The Lyme Academy Story

by Elisabeth Gordon Chandler



In order to keep most of the curriculum going for the 1982-1983 school year, two classrooms were rented eight miles away in the town's Elementary school and a search for permanent head-quarters for the school began. The John Sill House, an 1817 landmark building well-suited to the needs of the Academy as an administration building, with ample space for classrooms, a small gallery, and student library on its four acres came on the market. Arrangements for its purchase were promptly made, and an active "Landmark Campaign" undertaken to raise funds to build north light studio classrooms. By the autumn of 1984 the school was able to open with a full curriculum once more, with painting, drawing and art history classes in the new studios and an enlarged sculpture department now using the entire lower floor of the art gallery. This brought the school closer together once more, but the gallery building and the John Sill House are divided by the Interstate Highway that bisects Old Lyme. The situation was not ideal but workable.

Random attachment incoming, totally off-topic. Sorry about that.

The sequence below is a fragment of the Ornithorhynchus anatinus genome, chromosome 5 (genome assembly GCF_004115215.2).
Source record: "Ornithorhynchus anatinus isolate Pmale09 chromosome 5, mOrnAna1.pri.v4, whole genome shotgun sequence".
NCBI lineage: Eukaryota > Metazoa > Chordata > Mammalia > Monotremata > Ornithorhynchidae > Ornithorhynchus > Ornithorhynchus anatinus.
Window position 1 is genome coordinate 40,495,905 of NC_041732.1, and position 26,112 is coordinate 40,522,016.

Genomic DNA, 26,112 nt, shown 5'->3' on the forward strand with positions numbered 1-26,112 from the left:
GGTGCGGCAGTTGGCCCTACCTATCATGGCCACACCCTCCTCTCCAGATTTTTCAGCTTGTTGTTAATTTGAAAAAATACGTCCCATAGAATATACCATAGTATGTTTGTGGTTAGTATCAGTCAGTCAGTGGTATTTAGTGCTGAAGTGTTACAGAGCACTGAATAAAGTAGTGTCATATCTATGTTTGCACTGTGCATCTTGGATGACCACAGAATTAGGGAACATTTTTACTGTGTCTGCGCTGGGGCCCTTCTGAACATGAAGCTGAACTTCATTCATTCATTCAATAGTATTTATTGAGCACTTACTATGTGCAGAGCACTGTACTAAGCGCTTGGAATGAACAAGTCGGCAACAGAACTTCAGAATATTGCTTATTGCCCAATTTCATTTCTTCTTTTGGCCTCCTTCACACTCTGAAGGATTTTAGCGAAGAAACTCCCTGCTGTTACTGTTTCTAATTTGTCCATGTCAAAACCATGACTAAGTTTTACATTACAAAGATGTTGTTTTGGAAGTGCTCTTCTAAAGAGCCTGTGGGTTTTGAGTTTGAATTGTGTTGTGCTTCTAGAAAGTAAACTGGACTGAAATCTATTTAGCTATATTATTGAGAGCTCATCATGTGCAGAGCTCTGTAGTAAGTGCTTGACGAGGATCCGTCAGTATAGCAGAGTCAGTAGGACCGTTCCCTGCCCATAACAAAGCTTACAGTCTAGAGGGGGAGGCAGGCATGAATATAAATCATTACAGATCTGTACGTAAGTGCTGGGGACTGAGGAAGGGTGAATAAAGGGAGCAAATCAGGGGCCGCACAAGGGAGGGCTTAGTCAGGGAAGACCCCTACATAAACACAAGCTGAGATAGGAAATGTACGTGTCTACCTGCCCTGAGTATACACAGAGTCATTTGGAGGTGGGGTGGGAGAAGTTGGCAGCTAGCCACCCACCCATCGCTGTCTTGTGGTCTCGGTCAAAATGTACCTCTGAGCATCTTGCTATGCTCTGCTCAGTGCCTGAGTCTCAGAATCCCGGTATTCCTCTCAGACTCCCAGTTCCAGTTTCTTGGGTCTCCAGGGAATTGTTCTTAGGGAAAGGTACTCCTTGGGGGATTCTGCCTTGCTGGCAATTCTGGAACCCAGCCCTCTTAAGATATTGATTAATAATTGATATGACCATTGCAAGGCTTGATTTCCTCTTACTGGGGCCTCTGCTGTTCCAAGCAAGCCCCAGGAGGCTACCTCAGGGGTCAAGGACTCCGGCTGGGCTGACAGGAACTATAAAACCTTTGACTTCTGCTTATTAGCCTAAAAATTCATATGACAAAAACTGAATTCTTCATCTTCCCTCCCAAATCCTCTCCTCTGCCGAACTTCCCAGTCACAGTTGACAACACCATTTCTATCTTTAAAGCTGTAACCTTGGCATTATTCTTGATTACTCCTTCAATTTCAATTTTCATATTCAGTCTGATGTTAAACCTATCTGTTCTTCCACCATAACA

A series of excellent chairman and a supportive Board started the school back on its upward course. Soon students from nearly every state in the country were applying for admission; this new influx of out-of-state students made it obvious that student housing would be needed eventually. A small ad in the local paper about 13.8 acres being sold by the Town for back taxes caught the eye of a member of the Board. The land was ideal for student housing and was already zoned for multi-family use. In the ten short days before the tax sale a scenario worthy of Hollywood unfolded: The owner of the adjoining land with frontage on Lyme Street was a patron and member of the Board; a telephone call served to obtain agreement to a right of way for a driveway to the land. A Quit-Claim deed to the 13.8 acres was obtained and registered at the Town Hall and the back taxes paid the day before the Tax Auction, effectively removing the property from the sale. In those few days the Academy acquired clear title to property worth many times the $3,400 it cost. Next, it became apparent that the school must become a degree-granting institution to satisfy the needs of the talented young men and women who were leaving other schools in order to attend the Lyme Academy. No one realized this more than the Director, Nancy Hileman, so in 1991 she stepped down, and another president and an academic dean were engaged to move the school ahead with accreditation. Henry Putsch and Sharon Hunter worked diligently; by 1994 the Lyme Academy was not only accredited by NASAD (National Association of Schools of Art and Design) in the State of Connecticut but also handed out its first three-year Certificates. In the fall of 1995 a full, four-year program leading to a Bachelor of Fine Arts Degree began being offered.